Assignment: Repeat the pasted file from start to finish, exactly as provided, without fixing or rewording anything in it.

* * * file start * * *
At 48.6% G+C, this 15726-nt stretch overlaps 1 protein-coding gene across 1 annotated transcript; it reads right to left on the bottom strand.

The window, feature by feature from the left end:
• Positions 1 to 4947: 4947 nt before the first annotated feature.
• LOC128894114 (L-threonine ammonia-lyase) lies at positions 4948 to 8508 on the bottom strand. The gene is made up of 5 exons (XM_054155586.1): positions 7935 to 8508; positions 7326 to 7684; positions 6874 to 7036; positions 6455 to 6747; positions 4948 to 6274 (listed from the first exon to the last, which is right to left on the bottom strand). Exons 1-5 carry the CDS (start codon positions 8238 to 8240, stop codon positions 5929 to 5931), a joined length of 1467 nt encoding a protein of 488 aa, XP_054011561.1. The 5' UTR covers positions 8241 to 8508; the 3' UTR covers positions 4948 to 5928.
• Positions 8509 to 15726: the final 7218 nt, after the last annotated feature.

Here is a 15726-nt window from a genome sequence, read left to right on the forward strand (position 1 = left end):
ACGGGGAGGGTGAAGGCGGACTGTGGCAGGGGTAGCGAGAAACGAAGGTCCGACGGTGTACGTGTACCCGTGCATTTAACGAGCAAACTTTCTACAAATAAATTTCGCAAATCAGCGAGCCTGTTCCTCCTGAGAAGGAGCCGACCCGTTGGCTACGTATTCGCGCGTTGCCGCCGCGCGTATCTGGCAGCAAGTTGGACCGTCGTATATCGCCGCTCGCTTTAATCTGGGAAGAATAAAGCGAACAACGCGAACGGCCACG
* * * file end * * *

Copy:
At 48.6% G+C, this 15726-nt stretch overlaps 1 protein-coding gene across 1 annotated transcript; it reads right to left on the bottom strand.

The window, feature by feature from the left end:
• Positions 1 to 4947: 4947 nt before the first annotated feature.
• LOC128894114 (L-threonine ammonia-lyase) lies at positions 4948 to 8508 on the bottom strand. The gene is made up of 5 exons (XM_054155586.1): positions 7935 to 8508; positions 7326 to 7684; positions 6874 to 7036; positions 6455 to 6747; positions 4948 to 6274 (listed from the first exon to the last, which is right to left on the bottom strand). Exons 1-5 carry the CDS (start codon positions 8238 to 8240, stop codon positions 5929 to 5931), a joined length of 1467 nt encoding a protein of 488 aa, XP_054011561.1. The 5' UTR covers positions 8241 to 8508; the 3' UTR covers positions 4948 to 5928.
• Positions 8509 to 15726: the final 7218 nt, after the last annotated feature.

Here is a 15726-nt window from a genome sequence, read left to right on the forward strand (position 1 = left end):
ACGGGGAGGGTGAAGGCGGACTGTGGCAGGGGTAGCGAGAAACGAAGGTCCGACGGTGTACGTGTACCCGTGCATTTAACGAGCAAACTTTCTACAAATAAATTTCGCAAATCAGCGAGCCTGTTCCTCCTGAGAAGGAGCCGACCCGTTGGCTACGTATTCGCGCGTTGCCGCCGCGCGTATCTGGCAGCAAGTTGGACCGTCGTATATCGCCGCTCGCTTTAATCTGGGAAGAATAAAGCGAACAACGCGAACGGCCACG